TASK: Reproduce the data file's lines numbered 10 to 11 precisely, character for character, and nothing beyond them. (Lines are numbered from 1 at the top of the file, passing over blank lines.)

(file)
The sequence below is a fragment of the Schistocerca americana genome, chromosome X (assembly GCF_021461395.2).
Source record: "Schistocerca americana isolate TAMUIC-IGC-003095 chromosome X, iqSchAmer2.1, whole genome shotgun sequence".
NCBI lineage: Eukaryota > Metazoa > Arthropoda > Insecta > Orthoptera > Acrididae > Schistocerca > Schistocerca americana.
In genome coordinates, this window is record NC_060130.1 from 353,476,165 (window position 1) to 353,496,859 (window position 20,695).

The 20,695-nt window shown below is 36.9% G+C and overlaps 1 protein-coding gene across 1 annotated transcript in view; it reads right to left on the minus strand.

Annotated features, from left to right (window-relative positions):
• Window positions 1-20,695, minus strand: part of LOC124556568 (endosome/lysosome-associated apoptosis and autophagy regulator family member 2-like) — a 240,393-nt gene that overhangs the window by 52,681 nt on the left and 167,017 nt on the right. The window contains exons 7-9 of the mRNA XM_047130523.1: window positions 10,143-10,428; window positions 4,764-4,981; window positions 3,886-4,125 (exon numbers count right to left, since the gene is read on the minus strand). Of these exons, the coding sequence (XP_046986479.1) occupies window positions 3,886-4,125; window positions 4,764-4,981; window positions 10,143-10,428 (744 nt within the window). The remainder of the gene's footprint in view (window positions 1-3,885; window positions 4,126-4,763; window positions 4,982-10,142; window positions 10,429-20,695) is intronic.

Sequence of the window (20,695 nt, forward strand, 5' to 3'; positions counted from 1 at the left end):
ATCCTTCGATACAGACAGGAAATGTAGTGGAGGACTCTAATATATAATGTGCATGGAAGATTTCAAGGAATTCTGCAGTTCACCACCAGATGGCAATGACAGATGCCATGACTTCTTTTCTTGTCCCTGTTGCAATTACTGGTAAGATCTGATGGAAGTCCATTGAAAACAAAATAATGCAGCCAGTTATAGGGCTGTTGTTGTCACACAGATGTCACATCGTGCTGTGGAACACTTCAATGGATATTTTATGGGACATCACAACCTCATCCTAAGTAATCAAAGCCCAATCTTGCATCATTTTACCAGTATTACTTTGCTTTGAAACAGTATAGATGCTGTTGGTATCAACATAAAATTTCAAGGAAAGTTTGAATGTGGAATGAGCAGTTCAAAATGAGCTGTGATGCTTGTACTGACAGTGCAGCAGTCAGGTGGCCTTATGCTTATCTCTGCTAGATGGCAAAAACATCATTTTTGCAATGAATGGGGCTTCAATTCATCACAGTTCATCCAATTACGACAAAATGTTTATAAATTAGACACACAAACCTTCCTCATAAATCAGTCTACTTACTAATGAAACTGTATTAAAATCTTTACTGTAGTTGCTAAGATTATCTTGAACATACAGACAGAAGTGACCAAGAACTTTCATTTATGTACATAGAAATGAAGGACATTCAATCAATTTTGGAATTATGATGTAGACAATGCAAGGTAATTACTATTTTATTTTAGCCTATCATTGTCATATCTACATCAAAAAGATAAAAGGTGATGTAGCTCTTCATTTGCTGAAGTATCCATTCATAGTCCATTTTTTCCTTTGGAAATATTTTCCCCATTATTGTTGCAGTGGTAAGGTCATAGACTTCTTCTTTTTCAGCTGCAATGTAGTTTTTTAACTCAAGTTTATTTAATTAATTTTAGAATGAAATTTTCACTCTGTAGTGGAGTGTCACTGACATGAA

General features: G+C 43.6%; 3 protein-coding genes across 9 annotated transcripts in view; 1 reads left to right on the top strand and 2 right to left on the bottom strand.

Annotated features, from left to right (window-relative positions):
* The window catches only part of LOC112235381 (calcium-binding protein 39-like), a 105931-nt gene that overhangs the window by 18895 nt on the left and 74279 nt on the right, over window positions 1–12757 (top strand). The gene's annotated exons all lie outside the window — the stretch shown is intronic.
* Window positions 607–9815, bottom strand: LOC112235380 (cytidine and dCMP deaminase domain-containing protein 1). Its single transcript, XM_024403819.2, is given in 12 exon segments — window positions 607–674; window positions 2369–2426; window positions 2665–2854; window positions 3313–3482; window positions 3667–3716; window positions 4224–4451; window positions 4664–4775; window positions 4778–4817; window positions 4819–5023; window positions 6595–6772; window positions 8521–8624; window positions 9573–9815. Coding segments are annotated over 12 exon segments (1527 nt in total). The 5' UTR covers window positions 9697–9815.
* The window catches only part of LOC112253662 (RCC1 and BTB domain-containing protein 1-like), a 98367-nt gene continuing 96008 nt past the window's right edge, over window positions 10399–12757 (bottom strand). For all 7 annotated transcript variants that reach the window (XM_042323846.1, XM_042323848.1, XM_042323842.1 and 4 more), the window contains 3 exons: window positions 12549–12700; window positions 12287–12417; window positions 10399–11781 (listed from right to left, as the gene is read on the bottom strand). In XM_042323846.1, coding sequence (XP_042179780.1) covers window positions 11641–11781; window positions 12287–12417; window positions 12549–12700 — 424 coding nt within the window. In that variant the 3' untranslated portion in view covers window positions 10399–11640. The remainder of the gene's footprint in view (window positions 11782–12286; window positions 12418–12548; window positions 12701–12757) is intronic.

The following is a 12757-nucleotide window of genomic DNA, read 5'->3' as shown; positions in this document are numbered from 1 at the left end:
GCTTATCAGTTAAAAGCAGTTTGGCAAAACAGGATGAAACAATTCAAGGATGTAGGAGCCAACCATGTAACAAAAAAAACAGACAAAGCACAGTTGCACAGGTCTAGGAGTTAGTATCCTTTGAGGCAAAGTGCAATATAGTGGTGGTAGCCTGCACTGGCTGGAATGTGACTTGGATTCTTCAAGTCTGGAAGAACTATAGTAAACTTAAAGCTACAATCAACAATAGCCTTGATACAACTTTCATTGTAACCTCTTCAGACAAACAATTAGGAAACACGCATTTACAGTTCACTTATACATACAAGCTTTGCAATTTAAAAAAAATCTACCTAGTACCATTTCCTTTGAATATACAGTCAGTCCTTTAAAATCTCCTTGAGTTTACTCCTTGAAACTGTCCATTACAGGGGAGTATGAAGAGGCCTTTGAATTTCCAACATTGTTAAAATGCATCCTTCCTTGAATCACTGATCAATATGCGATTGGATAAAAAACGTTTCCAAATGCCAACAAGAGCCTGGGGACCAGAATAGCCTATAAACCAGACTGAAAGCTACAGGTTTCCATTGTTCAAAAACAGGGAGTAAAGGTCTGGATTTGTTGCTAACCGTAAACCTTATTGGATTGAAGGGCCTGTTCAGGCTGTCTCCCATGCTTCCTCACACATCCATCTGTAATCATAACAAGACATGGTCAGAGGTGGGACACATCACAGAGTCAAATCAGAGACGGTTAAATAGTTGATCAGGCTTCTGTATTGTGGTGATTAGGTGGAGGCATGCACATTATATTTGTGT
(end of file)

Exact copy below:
General features: G+C 43.6%; 3 protein-coding genes across 9 annotated transcripts in view; 1 reads left to right on the top strand and 2 right to left on the bottom strand.

Annotated features, from left to right (window-relative positions):